He jailed inmates in pink cells. Now the controversial NC sherif - | WBTV Charlotte

He jailed inmates in pink cells. Now the controversial NC sheriff wants his job back.

Gerald Hege, suspended as Davidson County's sheriff since September after being accused of corruption, is flanked by his attorneys William Hill, left, and Walter Jones as he stands in court, Monday, May 17, 2004, in Lexington, N.C. Hege pleaded guilty Mon Gerald Hege, suspended as Davidson County's sheriff since September after being accused of corruption, is flanked by his attorneys William Hill, left, and Walter Jones as he stands in court, Monday, May 17, 2004, in Lexington, N.C. Hege pleaded guilty Mon

CHARLOTTE, NC (LaVendrick Smith and Joe Marusak | The Charlotte Observer) - Former Davidson County sheriff Gerald Hege has his eyes set on his old job.

Hege, a Republican, is running to unseat current Sheriff David Grice, he said in a Facebook post Wednesday.

“After watching all the drug deaths, murders and break-ins in Davidson County for the last five years … I filed for the office of Sheriff,” Hege wrote. “… your support will be deeply appreciated.”

The 69-year-old Hege rose to national prominence for jailing prisoners in pink cells. Minutes after being sworn in as sheriff in December 1994, he removed the jail’s televisions and had its walls painted pink with blue teddy bears, according to the Associated Press. He later confiscated adult magazines, introduced candy-striped colored uniforms for inmates and put them to work picking up litter and doing other odd jobs, the AP reported.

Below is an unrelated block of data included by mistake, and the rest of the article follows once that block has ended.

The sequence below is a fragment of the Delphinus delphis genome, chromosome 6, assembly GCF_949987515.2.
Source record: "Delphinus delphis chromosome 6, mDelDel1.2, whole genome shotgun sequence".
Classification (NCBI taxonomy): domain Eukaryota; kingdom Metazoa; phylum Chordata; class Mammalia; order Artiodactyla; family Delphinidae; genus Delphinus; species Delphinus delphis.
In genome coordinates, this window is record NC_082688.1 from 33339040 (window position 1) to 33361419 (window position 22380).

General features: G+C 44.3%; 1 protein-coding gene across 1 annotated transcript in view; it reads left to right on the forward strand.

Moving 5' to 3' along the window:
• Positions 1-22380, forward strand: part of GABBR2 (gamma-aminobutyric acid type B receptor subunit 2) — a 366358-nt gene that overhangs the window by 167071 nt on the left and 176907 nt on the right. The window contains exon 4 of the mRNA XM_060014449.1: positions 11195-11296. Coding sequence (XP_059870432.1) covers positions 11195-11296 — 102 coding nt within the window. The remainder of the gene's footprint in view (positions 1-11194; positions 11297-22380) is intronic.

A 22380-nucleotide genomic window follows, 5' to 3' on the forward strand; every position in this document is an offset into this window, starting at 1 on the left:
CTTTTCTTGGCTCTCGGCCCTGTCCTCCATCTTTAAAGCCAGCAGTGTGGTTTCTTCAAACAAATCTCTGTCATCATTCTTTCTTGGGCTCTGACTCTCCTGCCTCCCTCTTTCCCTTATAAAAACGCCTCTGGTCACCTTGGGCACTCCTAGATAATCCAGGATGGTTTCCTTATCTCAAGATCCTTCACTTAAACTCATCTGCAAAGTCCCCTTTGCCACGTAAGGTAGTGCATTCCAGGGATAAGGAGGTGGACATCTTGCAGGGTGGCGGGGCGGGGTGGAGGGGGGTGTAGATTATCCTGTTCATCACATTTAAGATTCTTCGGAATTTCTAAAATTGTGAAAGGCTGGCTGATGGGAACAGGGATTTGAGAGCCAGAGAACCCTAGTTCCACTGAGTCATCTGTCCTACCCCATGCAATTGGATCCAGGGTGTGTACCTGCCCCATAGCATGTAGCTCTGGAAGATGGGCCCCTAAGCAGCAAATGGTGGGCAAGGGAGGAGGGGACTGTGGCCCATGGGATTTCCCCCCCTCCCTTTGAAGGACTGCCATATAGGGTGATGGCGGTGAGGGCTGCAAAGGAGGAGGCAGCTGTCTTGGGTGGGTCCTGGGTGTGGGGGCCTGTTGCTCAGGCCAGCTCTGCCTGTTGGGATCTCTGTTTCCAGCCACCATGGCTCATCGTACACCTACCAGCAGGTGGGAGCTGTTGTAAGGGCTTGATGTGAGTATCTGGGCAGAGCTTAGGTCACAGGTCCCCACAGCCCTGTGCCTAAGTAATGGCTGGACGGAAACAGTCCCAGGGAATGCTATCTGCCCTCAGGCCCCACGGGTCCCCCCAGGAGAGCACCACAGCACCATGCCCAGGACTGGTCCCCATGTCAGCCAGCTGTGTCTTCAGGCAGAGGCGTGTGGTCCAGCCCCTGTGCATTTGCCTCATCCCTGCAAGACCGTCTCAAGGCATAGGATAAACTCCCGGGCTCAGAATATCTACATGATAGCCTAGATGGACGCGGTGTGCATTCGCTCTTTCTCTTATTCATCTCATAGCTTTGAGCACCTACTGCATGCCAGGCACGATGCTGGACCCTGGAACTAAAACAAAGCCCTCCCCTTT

The number of inmate hospital visits for serious injuries tripled during his first six months in office, however. The State Bureau of Investigation described a pattern of jailers neglecting inmates and trading sex for favors.

In 2004, Hege pleaded guilty to two felony obstruction charges and was given a six-month suspended sentence for each count. He was placed on three years’ probation and was ordered to serve the first three months under house arrest.

“When you’re the leader of anything, you're the man to take it on the chin,” Hege told Superior Court Judge Erwin Spainhour, according to the Associated Press. “When that happens, I accept my responsibility.”

Hege was originally charged with 15 felonies, also including embezzlement.

Garry Frank, the county’s district attorney, had sought to have Hege removed from office, based in large part on affidavits from county employees. In sworn affidavits, county employees accused Hege of misusing taxpayer money, racial profiling and ordering deputies to beat inmates.

Hege maintained his innocence, saying he pleaded guilty because of financial issues.

“It was the most difficult decision in my life, but if I had had another $100,000, I’d still be sheriff,” he told TV station WXII in 2011.

Hege also ran for sheriff in 2010 but lost to Grice, who took over for him after he was convicted.

Despite his criminal convictions, Hege said he is able to run because of a law that went into effect on Dec. 1.

The law reduced from 15 to 10 years the time people convicted of nonviolent felonies must wait to seek to have those crimes expunged, or wiped from their records.

Hege told The (Lexington) Dispatch that he applied for expungement about six weeks ago and that it was accepted on Tuesday. Davidson County Clerk of Court Brian Shipwash confirmed to The Dispatch on Wednesday that Hege has no felony convictions on his record.

The current sheriff didn’t seem fazed by Hege’s announcement.

“He’s known for his poor judgment,” Grice told station WFMY about Hege’s effort to unseat him. “All I know is I’m positive about my campaign.”

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